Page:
With that fixed the game runs properly in all its chunky glory. And I'm happy to report it runs at 30 fps! It looks pretty bad now since all the sprites are getting scaled down from their hi-res counterparts. I'll eventually create new graphics for the lower resolution. This will not only look better, but it should be faster since the sprite lib won't have to do as much work with the scaling.

2:23pm Heh, I've been having fun playing in the level editor. Everything looks like crap since there's no transparency or tinting going on. Those big gray things are nebulas. They are supposed to be transparent and tinted a color other than gray.

Go here for instructions on how to use the editor. Some things are made more difficult by the lack of features. For instance, selecting objects is difficult since you can't tell which ones are selected.

My time is almost done. Let's see what I can cook up for y'all before I have to quit.

2:40pm Now's a good stopping point since I only have a short time until I have to go. I still have to pack and all that.

As a parting gift, here's a new build to try out. It currently crashes for me after completing the first level so you can't really get far. You can still fool around in the level editor and help screens.

This was a lot of fun. A rare opportunity to spend an extended stretch programming. I'll have to see about doing it more often.

8 Jul 2003 - Ripping out the renderers

I ran across the development diary for Jumpman: Under Construction recently. The guy is updating Jumpman for modern systems. He's doing some phenomenal stuff. Reading through his diary has made me more determined to work on Decaying Orbit.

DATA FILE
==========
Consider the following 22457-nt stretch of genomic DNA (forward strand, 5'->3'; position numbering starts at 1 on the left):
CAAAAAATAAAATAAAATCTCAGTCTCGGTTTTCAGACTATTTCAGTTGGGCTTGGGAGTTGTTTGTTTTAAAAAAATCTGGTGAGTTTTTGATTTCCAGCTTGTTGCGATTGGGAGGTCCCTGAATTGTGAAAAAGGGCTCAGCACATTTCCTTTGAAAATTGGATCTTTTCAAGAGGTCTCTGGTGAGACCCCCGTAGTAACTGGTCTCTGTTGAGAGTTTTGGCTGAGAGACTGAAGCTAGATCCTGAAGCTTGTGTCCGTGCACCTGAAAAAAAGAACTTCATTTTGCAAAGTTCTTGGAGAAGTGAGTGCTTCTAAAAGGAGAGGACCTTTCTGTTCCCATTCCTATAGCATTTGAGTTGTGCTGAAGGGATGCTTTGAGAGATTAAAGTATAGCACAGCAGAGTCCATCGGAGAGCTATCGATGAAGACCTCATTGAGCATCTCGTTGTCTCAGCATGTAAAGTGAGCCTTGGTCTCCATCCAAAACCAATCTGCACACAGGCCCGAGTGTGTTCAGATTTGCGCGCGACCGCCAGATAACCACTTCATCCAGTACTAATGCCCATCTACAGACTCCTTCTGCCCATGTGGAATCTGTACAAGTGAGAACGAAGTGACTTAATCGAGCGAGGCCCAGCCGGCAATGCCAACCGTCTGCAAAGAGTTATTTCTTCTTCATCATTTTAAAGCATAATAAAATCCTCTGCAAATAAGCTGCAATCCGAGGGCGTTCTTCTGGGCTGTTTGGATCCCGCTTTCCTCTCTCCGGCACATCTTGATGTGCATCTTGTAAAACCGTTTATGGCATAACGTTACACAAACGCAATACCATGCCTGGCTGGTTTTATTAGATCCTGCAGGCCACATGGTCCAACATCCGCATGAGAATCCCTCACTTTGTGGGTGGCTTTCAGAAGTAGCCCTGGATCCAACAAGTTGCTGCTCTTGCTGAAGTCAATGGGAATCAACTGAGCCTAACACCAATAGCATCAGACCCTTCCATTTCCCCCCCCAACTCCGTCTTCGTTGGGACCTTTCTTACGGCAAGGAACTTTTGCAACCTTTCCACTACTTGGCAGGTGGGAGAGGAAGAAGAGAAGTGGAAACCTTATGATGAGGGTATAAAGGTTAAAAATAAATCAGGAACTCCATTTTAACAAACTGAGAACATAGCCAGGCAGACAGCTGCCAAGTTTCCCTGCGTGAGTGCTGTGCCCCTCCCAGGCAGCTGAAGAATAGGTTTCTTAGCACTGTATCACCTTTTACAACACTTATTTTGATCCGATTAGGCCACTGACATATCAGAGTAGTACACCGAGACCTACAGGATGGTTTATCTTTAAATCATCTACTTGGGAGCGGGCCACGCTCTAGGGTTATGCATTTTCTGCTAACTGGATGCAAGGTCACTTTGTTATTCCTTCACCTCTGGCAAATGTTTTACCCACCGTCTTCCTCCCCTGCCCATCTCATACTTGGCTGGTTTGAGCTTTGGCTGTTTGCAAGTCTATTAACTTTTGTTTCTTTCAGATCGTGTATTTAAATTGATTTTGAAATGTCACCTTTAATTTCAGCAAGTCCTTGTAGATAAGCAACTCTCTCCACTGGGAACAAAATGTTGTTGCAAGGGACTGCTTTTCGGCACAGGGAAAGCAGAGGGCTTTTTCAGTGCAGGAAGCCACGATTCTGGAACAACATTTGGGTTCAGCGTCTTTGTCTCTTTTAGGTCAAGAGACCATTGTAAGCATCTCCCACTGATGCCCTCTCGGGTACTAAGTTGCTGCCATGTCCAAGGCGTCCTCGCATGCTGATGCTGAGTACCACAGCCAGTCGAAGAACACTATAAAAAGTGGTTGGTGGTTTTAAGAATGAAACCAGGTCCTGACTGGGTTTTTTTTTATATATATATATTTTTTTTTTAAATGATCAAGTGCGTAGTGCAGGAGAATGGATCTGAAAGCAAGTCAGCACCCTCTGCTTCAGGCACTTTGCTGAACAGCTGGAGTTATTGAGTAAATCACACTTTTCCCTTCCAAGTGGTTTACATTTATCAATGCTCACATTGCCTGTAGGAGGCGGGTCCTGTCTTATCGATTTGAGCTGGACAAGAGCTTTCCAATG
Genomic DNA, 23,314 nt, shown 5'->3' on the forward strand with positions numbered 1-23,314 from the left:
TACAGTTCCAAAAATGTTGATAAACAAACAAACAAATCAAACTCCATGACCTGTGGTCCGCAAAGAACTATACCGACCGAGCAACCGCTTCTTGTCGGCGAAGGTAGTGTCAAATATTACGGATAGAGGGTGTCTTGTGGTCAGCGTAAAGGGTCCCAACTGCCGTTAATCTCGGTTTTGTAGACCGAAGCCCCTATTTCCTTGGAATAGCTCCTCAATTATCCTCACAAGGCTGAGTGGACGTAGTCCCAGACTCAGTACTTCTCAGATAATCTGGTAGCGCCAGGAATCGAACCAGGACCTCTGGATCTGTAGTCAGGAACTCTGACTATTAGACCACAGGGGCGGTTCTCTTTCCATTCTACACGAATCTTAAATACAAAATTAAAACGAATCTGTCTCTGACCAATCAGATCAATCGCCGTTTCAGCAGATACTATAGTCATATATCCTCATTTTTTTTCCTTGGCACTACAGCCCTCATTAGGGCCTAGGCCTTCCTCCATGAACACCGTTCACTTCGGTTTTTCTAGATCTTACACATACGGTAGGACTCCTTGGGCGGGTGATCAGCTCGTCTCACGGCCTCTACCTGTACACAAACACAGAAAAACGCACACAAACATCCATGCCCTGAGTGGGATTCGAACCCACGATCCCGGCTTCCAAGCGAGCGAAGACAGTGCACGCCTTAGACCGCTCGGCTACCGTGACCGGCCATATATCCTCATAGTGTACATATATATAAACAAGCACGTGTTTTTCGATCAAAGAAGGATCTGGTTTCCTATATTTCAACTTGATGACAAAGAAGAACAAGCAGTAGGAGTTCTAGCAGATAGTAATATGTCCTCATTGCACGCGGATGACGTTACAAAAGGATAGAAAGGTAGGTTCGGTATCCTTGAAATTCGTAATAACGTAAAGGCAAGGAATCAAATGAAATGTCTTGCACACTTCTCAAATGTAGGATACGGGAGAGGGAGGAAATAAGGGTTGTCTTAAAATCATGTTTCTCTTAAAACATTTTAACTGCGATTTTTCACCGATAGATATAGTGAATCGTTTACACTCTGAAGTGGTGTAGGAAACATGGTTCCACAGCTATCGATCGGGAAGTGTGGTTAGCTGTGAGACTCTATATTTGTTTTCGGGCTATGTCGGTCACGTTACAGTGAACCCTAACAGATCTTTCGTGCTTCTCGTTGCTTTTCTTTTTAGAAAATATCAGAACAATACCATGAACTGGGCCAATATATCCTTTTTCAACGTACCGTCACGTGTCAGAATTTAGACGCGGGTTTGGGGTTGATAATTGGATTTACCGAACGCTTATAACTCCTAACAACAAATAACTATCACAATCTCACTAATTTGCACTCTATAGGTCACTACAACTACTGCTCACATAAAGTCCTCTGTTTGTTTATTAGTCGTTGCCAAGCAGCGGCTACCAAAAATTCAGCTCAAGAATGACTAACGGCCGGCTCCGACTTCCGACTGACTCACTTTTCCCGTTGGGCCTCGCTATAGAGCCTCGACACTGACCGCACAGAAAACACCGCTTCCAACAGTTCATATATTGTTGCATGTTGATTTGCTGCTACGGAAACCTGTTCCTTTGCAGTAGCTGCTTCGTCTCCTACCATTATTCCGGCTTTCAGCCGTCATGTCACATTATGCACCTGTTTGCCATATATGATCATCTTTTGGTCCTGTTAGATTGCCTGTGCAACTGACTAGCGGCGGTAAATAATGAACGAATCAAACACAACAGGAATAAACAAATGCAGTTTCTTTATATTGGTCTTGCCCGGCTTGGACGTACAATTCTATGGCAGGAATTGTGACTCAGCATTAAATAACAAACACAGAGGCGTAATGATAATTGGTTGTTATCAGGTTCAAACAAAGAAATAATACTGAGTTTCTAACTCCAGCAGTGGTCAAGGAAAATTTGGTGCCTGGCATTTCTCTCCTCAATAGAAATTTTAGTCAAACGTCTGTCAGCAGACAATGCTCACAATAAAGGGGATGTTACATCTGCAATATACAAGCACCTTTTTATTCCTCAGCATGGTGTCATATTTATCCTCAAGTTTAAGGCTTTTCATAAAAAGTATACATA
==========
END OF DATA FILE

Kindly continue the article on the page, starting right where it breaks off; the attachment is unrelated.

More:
Game Progress I think it's finally time to get Decaying Orbit to look correct. I have started writing my own sprite renderer inner loops. I will likely need to remove the old ones to make room in instruction ram. So I will eventually end up with a different version of the sprite lib that has Yaroze-like sprite types.

The existing sprite type #0 will remain the same since it's just a simple blit with no transparency. The other three will be removed, however. I'm not sure how many new renderers will fit in the code space that is freed. Ideally I will have a separate renderer for each of the following:

  1. No transparency, no translucency, no tinting (this is the existing type #0)
  2. No transparency, no translucency, with tinting (hardly used)
  3. Transparency, no translucency, no tinting (most sprites use this)
  4. Transparency, no translucency, with tinting (fonts & other gray-scale sprites)
  5. Transparency, translucency, no tinting (explosions)